Lately, I’ve been thinking about the ParallelJS API that we want to expose. In particular, I’ve been considering offering methods on the normal array type for basic parallel operations. I think this opens up some interesting doors.

Note: To give credit where credit is due, I should note that a lot of the ideas in this post originate with other members of the Parallel JS team (Shu-yu Guo, Dave Herman, Felix Klock). But I don’t want to speak for them, since we seem to each have our own opinions on the best arrangement, so I’m writing the post from the first person singular (“I”) and not a team perspective (“we”). This does not imply “ownership” of the ideas within.

The basic idea

The basic idea is to add “unordered” or parallel variants of the standard higher-order methods to JavaScript arrays as well as to typed arrays (and binary data arrays when those become available). For example, in addition to map() and reduce(), we’d offer unorderedMap() and unorderedReduce() (in the case of typed arrays, I think we’d have to add map() as well).

The semantics of the unordered variants are the same as their ordered cousins, except that the ordering in which they perform their iterations is not defined. However, if you used the unordered variants, we will attempt parallel execution where possible.

Why call the methods “unordered”?

I chose the (admittedly somewhat clunky) prefix unordered because I want to emphasize the fundamental contract our parallel execution engine offers, which is that parallel execution is equivalent to some sequential ordering, but it doesn’t say which one. This is a somewhat controversial design, but I still feel it’s the right one. In any case, it’s basically orthgonal to this post.

Note that there is no reason we can’t someday try parallel execution for the ordered map() as well. However, we’d have to be very careful to avoid introducing overhead in the case that parallelization fails or would change the semantics of the program. The use of the unordered variant effectively serves as a hint that parallelization is likely to pay off.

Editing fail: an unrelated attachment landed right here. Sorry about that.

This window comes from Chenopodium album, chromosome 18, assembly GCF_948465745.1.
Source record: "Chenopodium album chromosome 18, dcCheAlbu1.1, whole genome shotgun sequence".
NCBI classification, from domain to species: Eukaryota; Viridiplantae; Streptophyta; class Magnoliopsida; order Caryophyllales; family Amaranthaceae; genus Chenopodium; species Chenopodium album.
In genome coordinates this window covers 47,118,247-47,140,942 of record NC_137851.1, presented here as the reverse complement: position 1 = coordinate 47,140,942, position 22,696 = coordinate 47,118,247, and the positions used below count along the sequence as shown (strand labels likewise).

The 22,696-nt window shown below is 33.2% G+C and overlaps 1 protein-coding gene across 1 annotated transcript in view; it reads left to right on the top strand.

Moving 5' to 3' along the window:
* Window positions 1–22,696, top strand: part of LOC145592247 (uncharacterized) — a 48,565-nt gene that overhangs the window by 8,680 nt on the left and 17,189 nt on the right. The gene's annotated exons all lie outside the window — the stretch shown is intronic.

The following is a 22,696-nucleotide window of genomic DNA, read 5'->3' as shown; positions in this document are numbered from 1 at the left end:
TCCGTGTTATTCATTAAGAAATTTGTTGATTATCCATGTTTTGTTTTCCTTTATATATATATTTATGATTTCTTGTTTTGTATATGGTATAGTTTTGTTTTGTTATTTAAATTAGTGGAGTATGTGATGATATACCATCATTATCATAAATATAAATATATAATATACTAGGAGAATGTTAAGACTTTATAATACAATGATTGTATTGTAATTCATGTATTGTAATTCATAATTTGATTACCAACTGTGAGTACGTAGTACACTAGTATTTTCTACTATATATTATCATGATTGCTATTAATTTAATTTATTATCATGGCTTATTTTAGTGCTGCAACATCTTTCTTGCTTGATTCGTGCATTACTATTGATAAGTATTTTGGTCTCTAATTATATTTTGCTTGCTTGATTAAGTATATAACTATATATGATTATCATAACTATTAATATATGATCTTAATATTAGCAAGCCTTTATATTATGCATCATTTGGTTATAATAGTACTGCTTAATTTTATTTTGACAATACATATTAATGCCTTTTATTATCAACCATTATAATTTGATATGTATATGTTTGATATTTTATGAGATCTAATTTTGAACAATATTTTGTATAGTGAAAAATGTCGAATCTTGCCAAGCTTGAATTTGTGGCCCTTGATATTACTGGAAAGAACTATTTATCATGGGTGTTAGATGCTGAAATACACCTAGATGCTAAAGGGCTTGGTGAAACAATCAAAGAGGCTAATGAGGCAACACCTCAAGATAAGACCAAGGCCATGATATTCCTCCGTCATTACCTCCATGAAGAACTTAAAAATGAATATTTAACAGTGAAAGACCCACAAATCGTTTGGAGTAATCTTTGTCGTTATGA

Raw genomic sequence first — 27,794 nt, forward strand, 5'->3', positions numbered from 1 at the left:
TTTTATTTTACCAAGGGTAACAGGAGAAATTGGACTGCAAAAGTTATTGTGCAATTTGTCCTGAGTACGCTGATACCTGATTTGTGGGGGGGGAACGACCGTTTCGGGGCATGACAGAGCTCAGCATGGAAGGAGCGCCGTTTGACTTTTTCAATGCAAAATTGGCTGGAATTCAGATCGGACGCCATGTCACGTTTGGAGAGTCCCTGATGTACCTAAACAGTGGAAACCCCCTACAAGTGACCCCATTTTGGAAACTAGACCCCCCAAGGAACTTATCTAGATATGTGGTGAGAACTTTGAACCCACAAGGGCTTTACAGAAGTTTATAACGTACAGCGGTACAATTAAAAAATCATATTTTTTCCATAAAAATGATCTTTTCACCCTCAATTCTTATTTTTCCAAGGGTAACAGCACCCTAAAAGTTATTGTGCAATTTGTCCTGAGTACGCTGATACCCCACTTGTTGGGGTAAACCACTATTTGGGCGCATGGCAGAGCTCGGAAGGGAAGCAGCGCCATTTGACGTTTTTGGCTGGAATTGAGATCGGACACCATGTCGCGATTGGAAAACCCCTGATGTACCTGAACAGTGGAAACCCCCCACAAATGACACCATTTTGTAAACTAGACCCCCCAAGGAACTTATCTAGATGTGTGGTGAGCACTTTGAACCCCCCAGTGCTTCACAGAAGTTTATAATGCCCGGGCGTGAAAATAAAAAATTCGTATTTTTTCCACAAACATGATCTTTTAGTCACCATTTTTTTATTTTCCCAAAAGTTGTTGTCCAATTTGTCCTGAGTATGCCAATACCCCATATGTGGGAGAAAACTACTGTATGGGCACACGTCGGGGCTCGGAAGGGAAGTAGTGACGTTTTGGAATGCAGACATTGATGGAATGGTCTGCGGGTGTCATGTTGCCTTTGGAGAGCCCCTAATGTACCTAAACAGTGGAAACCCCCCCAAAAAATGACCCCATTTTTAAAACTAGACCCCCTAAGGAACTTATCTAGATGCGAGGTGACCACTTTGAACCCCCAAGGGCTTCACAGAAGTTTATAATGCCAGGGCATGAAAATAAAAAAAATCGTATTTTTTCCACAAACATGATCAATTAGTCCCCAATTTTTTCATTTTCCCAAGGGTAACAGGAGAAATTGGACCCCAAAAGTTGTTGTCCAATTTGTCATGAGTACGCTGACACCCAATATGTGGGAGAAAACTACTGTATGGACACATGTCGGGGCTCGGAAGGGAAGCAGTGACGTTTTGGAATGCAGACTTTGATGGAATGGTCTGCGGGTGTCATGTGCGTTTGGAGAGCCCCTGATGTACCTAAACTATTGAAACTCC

What about immutability?

Some readers will remember that ParallelArray objects are immutable while normal JS arrays are not. This is true but it’s not a big obstacle. During any parallel operation, mutations to pre-existing objects are forbidden and must be detected; in the case of a call like array.unorderedMap(func), the array array that is being mapped is itself a pre-existing object and thus would be at least temporarily immutable.

There are of course some good reasons to have immutable data, particularly if we wind up doing GPU operations, in which case memory will have to be transferred back and forth, and we may have to worry about invalidation. If this ever becomes an issue, we can accommodate these more advanced use cases either by the existing freezing interfaces that JS provides or through the multi-dimensional API described below.

What are the benefits of this API?

The biggest benefit of this approach, I think, is that it’s about the simplest way to offer parallelism. You can work with the JS array types we all know and love (or hate, as you prefer). Moreover, integration with existing codebases becomes easier. If you have some loops that are performing pure transformations, such as filtering out records on some criteria, you can change them to execute in parallel just by changing the name of the method you use. On other or older browsers, it’s trivial to polyfill unorderedMap as equivalent to map.

What does this mean for ParallelArray?

Right now, the ParallelArray API serves two masters. It tries to be a very lightweight one-dimensional array but it also tries to be a fairly powerful multi-dimensional matrix. If we offer parallel transformations on normal arrays, that frees up ParallelArray so that it can be targeted at more advanced use cases. In particular, it can be (1) always multi-dimensional and (2) type-annotated to permit efficient storage when you have a matrix of scalar values like bytes or ints. I am right now working on another post regarding some ideas relating to how we can handle the multi-dimensional case; it was originally part of this post but this post was rapidly becoming too long.